A major problem that some vehicles may encounter is when there is no movement in any gear whatsoever. The root of this problem is, more than likely, a failure in one of the pumps, causing a total loss of the fluid flow to the transmission. In this case, it is best to avoid running the engine until the transmission is refilled so the pumps are not being damaged. To check if this is indeed the case, make sure the engine is off and then check the fluid level and then once more while the engine is running in order to see how the flow is. If the level is not going down while the engine is running, then that means the fluid is not flowing properly and the pump is damaged or even completely broken. The best way to go about this is to refill the pan and find the leak at the source of the worst leakage areas and repair the pump from there. If this does not work, then the next best option is to remove the transmission and either rebuild or replace the damaged pump at the source and then put the transmission back in place.
If the transmission will not shift to a higher gear or if the speedometer will not go up, then this is a sign that the VSS (vehicle speed sensor) has failed. The VSS is responsible for sending how fast the car is meant to go to the ECM so the car will go that designated speed and is located on the rear end of the transmission. When this fails, the speedometer will not be able to read any of the speed changes in the car, posing a danger to the driver and those around them. Unfortunately, not much can be done to fix this and usually requires the device to be removed and replaced.
When a car suddenly begins to slow down, but does not stop fully, then it is likely running off of limp mode. This is a standby circuit in a car when there is trouble with the electronics system and the car enters a state of slow driving to maintain power. This is sometimes used by law enforcement officials to catch thieves in the act and recover them easily, but if this happens in your own car, then something might be wrong with the electrical system, likely a short. To check for this, pop the hood and examine the necessary fuses, replacing them if needed. If the problem continues, trace the wiring for the short and fix the problem there at the source.
If you find your vehicle unable to move into 1st or 4th gear, but the transmission is still automatically shifting fine otherwise, then the problem could be in the shift A solenoid. The solenoid is a magnetic device used to operate some unit. A moveable ion core is placed inside a coil of wire which moves due to magnetic attraction when there is an electric current that is being fed to the coil. To remedy this, remove the pan, replace the solenoid, and test the wiring again from the transmission and to the PCM (Powertrain Control Module)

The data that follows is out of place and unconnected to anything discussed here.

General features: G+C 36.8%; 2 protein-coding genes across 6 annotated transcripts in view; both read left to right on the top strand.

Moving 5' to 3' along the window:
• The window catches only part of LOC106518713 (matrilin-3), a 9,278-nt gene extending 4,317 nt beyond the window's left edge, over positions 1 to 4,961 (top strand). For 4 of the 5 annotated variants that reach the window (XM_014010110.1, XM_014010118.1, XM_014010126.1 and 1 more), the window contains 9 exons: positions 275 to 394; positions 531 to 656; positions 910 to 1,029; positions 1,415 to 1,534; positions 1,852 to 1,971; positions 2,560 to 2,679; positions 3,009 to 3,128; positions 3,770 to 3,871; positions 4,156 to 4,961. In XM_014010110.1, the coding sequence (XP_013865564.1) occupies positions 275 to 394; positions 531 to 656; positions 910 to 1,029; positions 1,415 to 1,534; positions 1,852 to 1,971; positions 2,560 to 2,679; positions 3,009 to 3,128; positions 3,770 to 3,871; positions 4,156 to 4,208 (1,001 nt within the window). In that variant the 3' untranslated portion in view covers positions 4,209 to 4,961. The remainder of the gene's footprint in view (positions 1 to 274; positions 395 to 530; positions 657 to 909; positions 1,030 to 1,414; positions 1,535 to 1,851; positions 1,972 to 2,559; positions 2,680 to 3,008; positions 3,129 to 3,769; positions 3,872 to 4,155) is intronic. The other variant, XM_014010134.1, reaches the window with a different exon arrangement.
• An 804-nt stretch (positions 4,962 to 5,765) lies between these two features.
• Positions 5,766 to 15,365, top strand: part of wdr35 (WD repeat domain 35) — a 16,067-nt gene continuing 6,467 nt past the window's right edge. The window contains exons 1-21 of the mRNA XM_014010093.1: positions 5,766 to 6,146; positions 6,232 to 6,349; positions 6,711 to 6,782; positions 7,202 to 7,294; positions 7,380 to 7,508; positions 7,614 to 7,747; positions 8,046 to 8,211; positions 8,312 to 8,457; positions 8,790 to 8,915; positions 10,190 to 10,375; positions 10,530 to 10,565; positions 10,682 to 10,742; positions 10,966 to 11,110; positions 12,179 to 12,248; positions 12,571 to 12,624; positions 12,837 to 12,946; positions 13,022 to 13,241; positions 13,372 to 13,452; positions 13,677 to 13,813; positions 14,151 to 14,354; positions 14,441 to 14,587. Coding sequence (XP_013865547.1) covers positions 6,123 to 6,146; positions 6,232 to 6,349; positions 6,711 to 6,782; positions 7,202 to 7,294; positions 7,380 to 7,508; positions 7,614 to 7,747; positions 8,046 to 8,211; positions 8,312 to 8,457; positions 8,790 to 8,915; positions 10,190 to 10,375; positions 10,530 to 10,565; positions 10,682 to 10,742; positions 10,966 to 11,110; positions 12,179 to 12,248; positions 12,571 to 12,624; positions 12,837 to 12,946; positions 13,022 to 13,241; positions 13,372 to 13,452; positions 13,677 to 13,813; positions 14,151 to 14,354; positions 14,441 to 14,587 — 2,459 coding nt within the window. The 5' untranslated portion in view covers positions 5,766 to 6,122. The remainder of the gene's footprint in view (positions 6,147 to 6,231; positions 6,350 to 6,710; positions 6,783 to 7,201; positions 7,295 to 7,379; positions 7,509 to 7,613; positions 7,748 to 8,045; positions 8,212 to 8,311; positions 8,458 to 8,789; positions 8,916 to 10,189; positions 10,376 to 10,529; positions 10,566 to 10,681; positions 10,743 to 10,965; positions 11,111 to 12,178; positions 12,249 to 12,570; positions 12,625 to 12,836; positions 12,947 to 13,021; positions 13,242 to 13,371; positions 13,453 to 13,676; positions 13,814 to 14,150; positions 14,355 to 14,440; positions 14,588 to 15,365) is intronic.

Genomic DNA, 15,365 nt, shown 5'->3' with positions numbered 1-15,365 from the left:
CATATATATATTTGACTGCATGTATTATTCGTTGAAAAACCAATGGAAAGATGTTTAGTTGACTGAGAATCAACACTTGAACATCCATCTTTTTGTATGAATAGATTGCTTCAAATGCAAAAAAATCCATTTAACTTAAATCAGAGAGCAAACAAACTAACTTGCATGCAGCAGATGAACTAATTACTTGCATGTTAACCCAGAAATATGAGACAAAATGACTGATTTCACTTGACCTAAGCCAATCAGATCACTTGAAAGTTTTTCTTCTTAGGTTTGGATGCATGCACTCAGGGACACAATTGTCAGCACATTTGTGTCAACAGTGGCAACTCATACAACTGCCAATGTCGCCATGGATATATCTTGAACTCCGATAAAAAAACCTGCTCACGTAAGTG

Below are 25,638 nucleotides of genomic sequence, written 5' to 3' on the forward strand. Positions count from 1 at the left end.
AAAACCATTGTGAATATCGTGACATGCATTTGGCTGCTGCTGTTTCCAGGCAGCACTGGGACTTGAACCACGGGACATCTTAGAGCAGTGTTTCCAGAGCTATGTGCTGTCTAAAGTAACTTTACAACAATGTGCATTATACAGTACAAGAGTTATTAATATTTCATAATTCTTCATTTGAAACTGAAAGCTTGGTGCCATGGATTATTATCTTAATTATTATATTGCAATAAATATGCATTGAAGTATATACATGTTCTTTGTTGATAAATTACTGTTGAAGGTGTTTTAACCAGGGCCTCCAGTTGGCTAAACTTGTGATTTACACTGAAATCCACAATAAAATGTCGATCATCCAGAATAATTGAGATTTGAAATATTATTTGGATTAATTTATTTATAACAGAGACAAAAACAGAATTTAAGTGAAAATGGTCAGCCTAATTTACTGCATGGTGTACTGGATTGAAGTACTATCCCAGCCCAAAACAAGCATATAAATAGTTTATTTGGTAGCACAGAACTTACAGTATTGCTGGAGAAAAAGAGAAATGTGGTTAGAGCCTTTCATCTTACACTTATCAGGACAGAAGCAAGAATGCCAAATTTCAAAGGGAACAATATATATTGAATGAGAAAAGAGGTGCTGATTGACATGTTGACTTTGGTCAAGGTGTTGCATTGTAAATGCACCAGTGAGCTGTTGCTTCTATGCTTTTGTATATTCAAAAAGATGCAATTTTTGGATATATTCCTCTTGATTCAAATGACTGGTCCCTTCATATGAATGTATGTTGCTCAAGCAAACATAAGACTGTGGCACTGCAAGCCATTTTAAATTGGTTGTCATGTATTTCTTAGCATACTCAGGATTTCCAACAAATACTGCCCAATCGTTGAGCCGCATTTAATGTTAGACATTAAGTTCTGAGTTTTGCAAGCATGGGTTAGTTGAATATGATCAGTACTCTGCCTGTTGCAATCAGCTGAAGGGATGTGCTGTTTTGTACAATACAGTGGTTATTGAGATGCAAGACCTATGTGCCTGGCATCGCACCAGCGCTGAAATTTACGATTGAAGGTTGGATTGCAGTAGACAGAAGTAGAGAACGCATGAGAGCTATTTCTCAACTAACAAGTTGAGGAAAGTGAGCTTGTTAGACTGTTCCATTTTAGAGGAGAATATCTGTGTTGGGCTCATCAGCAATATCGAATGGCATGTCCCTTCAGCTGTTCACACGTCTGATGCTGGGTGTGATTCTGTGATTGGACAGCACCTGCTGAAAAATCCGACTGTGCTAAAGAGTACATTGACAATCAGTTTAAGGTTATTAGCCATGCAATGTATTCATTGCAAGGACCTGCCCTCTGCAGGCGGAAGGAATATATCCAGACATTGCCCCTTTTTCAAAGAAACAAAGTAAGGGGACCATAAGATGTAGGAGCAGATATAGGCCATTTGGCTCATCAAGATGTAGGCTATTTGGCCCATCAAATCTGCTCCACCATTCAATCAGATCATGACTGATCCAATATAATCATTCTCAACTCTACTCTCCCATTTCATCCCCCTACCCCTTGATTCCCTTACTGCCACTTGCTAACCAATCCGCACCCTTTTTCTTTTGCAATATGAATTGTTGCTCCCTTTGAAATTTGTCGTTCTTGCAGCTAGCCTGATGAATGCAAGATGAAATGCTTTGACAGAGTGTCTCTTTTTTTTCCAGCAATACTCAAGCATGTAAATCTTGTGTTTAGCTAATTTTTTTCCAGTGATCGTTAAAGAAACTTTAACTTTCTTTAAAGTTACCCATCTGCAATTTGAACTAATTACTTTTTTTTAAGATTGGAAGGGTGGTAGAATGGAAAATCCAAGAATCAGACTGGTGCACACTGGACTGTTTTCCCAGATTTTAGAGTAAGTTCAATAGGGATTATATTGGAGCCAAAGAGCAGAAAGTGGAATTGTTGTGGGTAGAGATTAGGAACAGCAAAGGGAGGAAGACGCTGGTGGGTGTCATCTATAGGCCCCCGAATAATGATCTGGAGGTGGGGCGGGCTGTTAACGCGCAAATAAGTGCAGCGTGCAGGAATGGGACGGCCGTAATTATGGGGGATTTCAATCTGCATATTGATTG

This is very similar to the issue listed above in the solution to take to repair the issue at hand. If the car is slow to start moving, rolls on occasion, but starts fine if the vehicle is manually shifted into 2nd gear, then the problem is within the shift B solenoid. As stated above, the solution is to remove the pan, replace the solenoid, and test the wiring to make sure everything is operational. The break in the wire is usually a result of excessive vibration or a spike in the voltage. A proper solenoid should give 20-30 ohms of resistance. If not, the wiring is likely broken.
When the gears do not have firmness to their shifting, then the whole overall performance of the vehicle has begun to suffer. This is likely a case of either a leak in the boost valve, which is responsible for creating pressure, or the EPC (Electronic Power Control) filter is clogged. This can prove dangerous for drivers, as this signals that the vehicle is in need of a repair as soon as possible. For this, use a Transgo HD2-C kit, which does not require the transmission to be removed, making it the optimal choice. Otherwise, try seal restorer to the unit. If this does not help, a full rebuild may unfortunately be required on the system.
Some drivers have had issues with starting their cars in any other gear besides third, though are still able to shift while moving and does indeed work when the engine has been able to cool off. This has stemmed from vehicles where the VSS has dropped off. The cause of this is generally from reckless drivers “hotdogging” their vehicles, meaning gunning the engines while braking. Most GM shops should be able to help repair this by reprogramming the PCM.
While examining the vehicle is one way to diagnose problems, in the 4L60E and other GM vehicles, there exists a method for the vehicle itself to find the problem. This is done through the use of trouble codes. These are numerical codes that that the engine control module, the brain of the car, displays to identify a possible issue in the vehicle. The ECM questions various sensors in the vehicle, testing to see if that specific function is operational or if there is some issue. To initiate this process, start with the ignition turned off, as you will be working with jumper cables. Locate the Data Link Connector, found under the dash, and connect the cables to the A & B terminals. When this is completed, turn the ignition on. The Check Engine or Service Engine light will begin to flash. The first number of flashes that the light gives before a pause indicates the first digit and the second number of flashes after the pause will be the second digit. So, for example, if there are 6 flashes, then a pause, then 4 more flashes, then the trouble code will be 64. Listed below are some examples of trouble codes and their corresponding error.
21: TPS Circuit